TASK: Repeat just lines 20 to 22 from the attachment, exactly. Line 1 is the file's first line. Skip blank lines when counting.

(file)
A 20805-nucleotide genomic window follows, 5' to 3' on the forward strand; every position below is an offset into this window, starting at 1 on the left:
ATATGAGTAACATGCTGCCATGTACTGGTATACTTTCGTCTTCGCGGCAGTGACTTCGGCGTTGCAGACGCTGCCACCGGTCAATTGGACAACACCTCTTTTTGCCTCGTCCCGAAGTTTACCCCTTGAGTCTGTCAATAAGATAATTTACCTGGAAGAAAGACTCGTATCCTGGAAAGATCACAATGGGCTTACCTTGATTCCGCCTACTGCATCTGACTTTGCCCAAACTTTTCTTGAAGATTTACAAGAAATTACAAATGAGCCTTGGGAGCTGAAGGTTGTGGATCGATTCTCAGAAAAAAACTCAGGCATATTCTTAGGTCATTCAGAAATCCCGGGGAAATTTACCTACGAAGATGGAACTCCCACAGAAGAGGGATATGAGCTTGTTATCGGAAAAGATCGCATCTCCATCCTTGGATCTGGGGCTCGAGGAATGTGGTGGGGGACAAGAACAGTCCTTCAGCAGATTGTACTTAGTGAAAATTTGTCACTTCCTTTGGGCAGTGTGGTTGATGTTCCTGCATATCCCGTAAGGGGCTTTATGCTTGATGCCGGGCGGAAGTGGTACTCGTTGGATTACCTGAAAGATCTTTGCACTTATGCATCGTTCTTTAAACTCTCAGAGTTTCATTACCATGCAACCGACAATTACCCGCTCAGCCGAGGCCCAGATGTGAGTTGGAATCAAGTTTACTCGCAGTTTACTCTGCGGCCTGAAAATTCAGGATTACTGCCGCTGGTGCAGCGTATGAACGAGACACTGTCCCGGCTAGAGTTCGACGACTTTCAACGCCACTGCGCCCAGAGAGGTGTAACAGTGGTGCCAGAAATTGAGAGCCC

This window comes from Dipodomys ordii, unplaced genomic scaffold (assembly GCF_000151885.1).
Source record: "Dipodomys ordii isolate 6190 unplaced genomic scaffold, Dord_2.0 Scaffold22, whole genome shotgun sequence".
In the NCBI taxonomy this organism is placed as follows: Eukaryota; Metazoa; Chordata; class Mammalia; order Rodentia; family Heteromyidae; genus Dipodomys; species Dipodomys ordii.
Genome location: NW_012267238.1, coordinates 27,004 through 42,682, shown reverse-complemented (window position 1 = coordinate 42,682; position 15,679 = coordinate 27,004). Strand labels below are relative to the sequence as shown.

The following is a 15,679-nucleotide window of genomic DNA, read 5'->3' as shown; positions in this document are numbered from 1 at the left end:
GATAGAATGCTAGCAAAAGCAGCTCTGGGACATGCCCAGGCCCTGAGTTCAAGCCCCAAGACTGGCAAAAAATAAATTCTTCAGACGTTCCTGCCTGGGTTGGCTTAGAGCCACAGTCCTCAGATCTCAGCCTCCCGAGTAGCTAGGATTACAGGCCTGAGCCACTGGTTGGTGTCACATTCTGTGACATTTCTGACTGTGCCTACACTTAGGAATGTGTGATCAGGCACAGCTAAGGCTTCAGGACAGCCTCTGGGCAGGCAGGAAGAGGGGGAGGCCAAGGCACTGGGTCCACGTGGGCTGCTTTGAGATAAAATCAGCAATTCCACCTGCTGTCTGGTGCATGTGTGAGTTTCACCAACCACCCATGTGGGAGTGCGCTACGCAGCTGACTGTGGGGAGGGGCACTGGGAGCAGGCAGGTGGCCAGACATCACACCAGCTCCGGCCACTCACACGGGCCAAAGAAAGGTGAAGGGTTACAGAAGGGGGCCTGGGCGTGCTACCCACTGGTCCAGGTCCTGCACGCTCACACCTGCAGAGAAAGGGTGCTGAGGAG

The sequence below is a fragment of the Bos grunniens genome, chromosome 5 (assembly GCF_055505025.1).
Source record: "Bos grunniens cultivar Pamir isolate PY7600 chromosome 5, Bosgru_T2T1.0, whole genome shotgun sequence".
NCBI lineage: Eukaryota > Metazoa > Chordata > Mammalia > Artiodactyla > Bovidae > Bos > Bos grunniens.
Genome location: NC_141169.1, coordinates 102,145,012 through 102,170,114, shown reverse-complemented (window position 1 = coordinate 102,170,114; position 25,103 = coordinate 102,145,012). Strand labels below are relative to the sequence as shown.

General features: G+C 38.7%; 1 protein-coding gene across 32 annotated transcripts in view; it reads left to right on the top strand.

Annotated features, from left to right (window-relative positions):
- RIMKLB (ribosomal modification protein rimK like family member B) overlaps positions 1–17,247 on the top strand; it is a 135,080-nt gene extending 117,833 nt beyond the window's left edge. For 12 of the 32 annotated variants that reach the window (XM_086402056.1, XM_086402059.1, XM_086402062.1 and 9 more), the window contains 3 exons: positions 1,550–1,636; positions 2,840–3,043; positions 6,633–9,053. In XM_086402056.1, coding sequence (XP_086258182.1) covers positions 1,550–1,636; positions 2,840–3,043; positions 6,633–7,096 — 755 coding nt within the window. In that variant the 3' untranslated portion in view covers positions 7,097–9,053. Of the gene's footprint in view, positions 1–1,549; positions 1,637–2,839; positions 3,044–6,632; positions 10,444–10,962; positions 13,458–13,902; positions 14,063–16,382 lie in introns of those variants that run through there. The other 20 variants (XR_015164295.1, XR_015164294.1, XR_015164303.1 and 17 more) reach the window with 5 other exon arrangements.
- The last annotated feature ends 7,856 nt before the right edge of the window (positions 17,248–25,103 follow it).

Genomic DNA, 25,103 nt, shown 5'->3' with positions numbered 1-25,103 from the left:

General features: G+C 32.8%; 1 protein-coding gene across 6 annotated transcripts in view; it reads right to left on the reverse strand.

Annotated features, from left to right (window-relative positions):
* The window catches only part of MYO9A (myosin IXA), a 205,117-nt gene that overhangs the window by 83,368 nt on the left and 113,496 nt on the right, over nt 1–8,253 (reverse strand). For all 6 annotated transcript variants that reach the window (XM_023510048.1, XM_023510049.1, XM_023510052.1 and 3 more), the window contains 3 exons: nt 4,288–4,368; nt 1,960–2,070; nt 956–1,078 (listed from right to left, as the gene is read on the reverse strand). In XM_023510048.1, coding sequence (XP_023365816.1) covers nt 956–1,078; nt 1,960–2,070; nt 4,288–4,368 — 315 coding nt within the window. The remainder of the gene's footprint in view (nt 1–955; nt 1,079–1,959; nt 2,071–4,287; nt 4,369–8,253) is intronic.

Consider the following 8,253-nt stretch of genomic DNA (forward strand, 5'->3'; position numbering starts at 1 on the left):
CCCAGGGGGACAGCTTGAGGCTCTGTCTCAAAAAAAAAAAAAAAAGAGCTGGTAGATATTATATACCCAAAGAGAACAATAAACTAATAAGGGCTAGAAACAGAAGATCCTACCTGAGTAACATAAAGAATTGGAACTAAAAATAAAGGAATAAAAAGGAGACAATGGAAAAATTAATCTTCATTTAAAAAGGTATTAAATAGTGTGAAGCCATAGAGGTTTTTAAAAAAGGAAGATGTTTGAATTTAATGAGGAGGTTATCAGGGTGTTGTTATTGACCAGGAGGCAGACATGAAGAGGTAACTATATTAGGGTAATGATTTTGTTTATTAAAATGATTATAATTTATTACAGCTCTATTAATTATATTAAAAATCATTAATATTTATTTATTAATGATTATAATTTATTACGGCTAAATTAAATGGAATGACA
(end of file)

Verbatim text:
* The window catches only part of MYO9A (myosin IXA), a 205,117-nt gene that overhangs the window by 83,368 nt on the left and 113,496 nt on the right, over nt 1–8,253 (reverse strand). For all 6 annotated transcript variants that reach the window (XM_023510048.1, XM_023510049.1, XM_023510052.1 and 3 more), the window contains 3 exons: nt 4,288–4,368; nt 1,960–2,070; nt 956–1,078 (listed from right to left, as the gene is read on the reverse strand). In XM_023510048.1, coding sequence (XP_023365816.1) covers nt 956–1,078; nt 1,960–2,070; nt 4,288–4,368 — 315 coding nt within the window. The remainder of the gene's footprint in view (nt 1–955; nt 1,079–1,959; nt 2,071–4,287; nt 4,369–8,253) is intronic.

Consider the following 8,253-nt stretch of genomic DNA (forward strand, 5'->3'; position numbering starts at 1 on the left):
CCCAGGGGGACAGCTTGAGGCTCTGTCTCAAAAAAAAAAAAAAAAGAGCTGGTAGATATTATATACCCAAAGAGAACAATAAACTAATAAGGGCTAGAAACAGAAGATCCTACCTGAGTAACATAAAGAATTGGAACTAAAAATAAAGGAATAAAAAGGAGACAATGGAAAAATTAATCTTCATTTAAAAAGGTATTAAATAGTGTGAAGCCATAGAGGTTTTTAAAAAAGGAAGATGTTTGAATTTAATGAGGAGGTTATCAGGGTGTTGTTATTGACCAGGAGGCAGACATGAAGAGGTAACTATATTAGGGTAATGATTTTGTTTATTAAAATGATTATAATTTATTACAGCTCTATTAATTATATTAAAAATCATTAATATTTATTTATTAATGATTATAATTTATTACGGCTAAATTAAATGGAATGACA